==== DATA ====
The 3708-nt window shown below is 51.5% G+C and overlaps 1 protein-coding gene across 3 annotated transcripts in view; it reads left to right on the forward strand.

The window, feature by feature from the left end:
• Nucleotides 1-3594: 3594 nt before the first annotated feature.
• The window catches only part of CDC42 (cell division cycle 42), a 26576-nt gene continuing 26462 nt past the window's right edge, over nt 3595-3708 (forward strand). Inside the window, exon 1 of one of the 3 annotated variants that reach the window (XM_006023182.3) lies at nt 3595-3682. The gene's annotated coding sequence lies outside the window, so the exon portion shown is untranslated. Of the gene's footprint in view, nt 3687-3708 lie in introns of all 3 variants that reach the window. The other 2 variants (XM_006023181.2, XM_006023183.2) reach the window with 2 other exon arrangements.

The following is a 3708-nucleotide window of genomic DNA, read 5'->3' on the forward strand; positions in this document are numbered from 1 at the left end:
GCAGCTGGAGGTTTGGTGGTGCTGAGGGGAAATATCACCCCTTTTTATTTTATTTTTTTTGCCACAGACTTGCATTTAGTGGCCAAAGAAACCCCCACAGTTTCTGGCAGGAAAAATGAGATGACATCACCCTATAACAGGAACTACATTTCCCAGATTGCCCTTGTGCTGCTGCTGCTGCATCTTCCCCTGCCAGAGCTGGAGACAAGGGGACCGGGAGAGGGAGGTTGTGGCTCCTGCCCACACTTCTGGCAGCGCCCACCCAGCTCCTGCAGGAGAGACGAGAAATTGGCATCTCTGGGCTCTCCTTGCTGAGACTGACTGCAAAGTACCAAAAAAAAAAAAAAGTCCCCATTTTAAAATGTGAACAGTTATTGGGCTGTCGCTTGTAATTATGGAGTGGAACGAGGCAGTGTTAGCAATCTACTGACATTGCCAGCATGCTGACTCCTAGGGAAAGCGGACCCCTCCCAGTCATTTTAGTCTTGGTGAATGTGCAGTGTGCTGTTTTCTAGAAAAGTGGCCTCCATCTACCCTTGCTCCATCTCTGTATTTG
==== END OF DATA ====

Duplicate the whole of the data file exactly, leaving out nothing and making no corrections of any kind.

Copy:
The 3708-nt window shown below is 51.5% G+C and overlaps 1 protein-coding gene across 3 annotated transcripts in view; it reads left to right on the forward strand.

The window, feature by feature from the left end:
• Nucleotides 1-3594: 3594 nt before the first annotated feature.
• The window catches only part of CDC42 (cell division cycle 42), a 26576-nt gene continuing 26462 nt past the window's right edge, over nt 3595-3708 (forward strand). Inside the window, exon 1 of one of the 3 annotated variants that reach the window (XM_006023182.3) lies at nt 3595-3682. The gene's annotated coding sequence lies outside the window, so the exon portion shown is untranslated. Of the gene's footprint in view, nt 3687-3708 lie in introns of all 3 variants that reach the window. The other 2 variants (XM_006023181.2, XM_006023183.2) reach the window with 2 other exon arrangements.

The following is a 3708-nucleotide window of genomic DNA, read 5'->3' on the forward strand; positions in this document are numbered from 1 at the left end:
GCAGCTGGAGGTTTGGTGGTGCTGAGGGGAAATATCACCCCTTTTTATTTTATTTTTTTTGCCACAGACTTGCATTTAGTGGCCAAAGAAACCCCCACAGTTTCTGGCAGGAAAAATGAGATGACATCACCCTATAACAGGAACTACATTTCCCAGATTGCCCTTGTGCTGCTGCTGCTGCATCTTCCCCTGCCAGAGCTGGAGACAAGGGGACCGGGAGAGGGAGGTTGTGGCTCCTGCCCACACTTCTGGCAGCGCCCACCCAGCTCCTGCAGGAGAGACGAGAAATTGGCATCTCTGGGCTCTCCTTGCTGAGACTGACTGCAAAGTACCAAAAAAAAAAAAAAGTCCCCATTTTAAAATGTGAACAGTTATTGGGCTGTCGCTTGTAATTATGGAGTGGAACGAGGCAGTGTTAGCAATCTACTGACATTGCCAGCATGCTGACTCCTAGGGAAAGCGGACCCCTCCCAGTCATTTTAGTCTTGGTGAATGTGCAGTGTGCTGTTTTCTAGAAAAGTGGCCTCCATCTACCCTTGCTCCATCTCTGTATTTG